As you know, Bob, I was diagnosed with chondromalacia of the right patella last week, and the doctor sent me off for physical therapy to shove the damn thing back into place.
Today was my first PT appointment, and apart from the sticker shock (thank God I socked away money for the knee replacement because hoo boy) it went pretty well. My therapist is named Elena and she ran me through my evaluation (turns out I can balance surprisingly well on my left leg) and the four exercises that I will be doing for the foreseeable future, and most likely the rest of my life. Turns out that yes, my patella is all the way off to the outside of my leg and needs to be returned to its proper location. I also have limited range of motion in the knee — can’t bend it or straighten it completely, which doesn’t exactly come as a big horking shock.
But I will start my exercises tomorrow, and for the next three weeks I go in for PT twice a week. Apparently next week I get to try the anti-gravity treadmill, which somehow uses air (yeah, I didn’t understand that either) to reduce my weight to 60% and will help me retrain my brain and body to use a normal gait while walking. She also said that I have decent strength in both legs — it’s just the pain from the misalignment that’s causing me problems. If I can get that fixed, I should be good to go.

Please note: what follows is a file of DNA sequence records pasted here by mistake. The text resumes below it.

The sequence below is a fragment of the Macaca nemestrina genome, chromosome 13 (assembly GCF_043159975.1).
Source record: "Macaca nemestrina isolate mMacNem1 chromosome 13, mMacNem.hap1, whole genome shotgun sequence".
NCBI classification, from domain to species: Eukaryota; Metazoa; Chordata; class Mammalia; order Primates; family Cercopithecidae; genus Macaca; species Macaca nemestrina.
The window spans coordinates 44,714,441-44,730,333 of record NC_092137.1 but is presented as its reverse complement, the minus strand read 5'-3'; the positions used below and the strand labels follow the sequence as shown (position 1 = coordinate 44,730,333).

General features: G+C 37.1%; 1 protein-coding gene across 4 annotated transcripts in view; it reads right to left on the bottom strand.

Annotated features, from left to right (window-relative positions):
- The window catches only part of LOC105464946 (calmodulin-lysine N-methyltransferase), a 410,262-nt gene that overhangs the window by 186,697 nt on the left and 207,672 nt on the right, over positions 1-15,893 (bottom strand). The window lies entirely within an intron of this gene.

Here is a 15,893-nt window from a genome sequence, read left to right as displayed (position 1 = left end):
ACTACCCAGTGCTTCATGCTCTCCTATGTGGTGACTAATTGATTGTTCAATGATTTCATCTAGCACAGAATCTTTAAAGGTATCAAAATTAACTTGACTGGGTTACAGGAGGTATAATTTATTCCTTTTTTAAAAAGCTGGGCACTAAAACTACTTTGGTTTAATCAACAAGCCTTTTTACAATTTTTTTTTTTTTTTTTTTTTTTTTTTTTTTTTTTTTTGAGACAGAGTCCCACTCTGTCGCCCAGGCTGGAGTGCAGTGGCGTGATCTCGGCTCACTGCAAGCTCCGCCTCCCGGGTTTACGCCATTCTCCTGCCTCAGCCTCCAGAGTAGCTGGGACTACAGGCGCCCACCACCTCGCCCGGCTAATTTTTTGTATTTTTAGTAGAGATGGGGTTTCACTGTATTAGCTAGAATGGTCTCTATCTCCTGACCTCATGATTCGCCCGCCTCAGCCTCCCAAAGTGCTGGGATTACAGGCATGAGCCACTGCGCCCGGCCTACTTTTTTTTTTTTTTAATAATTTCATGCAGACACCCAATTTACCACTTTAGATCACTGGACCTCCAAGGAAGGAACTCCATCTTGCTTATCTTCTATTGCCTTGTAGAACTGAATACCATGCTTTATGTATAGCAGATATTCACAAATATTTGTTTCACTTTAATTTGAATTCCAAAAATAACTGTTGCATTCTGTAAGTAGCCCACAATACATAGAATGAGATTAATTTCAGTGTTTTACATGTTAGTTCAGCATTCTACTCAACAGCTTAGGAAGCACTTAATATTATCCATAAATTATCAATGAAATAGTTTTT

The next three weeks will be interesting, especially as I put on muscle at the drop of a hat (I’ve been using KT tape on the knee for the last week, and yesterday I looked down at my legs and saw more definition in my calf muscles because I’ve been walking more). Elena also showed me another way to tape up my knee that urges the patella to come back to its normal position, so I’m going to use that pattern with the KT tape.
Wouldn’t it be amazing if I can actually run someday? Who knows…
Since I’ve been bitching about this stupid right knee of mine for decades, it seems, I finally made an appointment with an orthopedic specialist to have it evaluated. I’ll be honest with you — I assumed I was looking at a complete knee replacement after having it x-rayed nine years ago and being told, “You know that knee ain’t right.” Even socked away one paycheck to cover the deductible for our insurance and everything.
Well. After a somewhat fraught night (my biggest fear was that they’d take a look at me and say, “Yeah, we can’t operate on you. Come back when you’ve lost fifty pounds”) and an even more fraught morning where I found out that they wanted to move my appointment up an hour and fifteen minutes, I headed off to meet my new doctor. Everyone at the front desk was seriously friendly — point one in their favor. I got shown into an exam room super quickly (point two) while the nurse took a couple of details, then the X-ray tech escorted me off to the X Ray room to take 4 different shots of my knees — front, rear, bent from the side, bent from overhead. The one in this post is from the front, I believe, and my right knee, aka ShitKnee, is on the left side of the image. A layman can tell that there’s something wrong with it.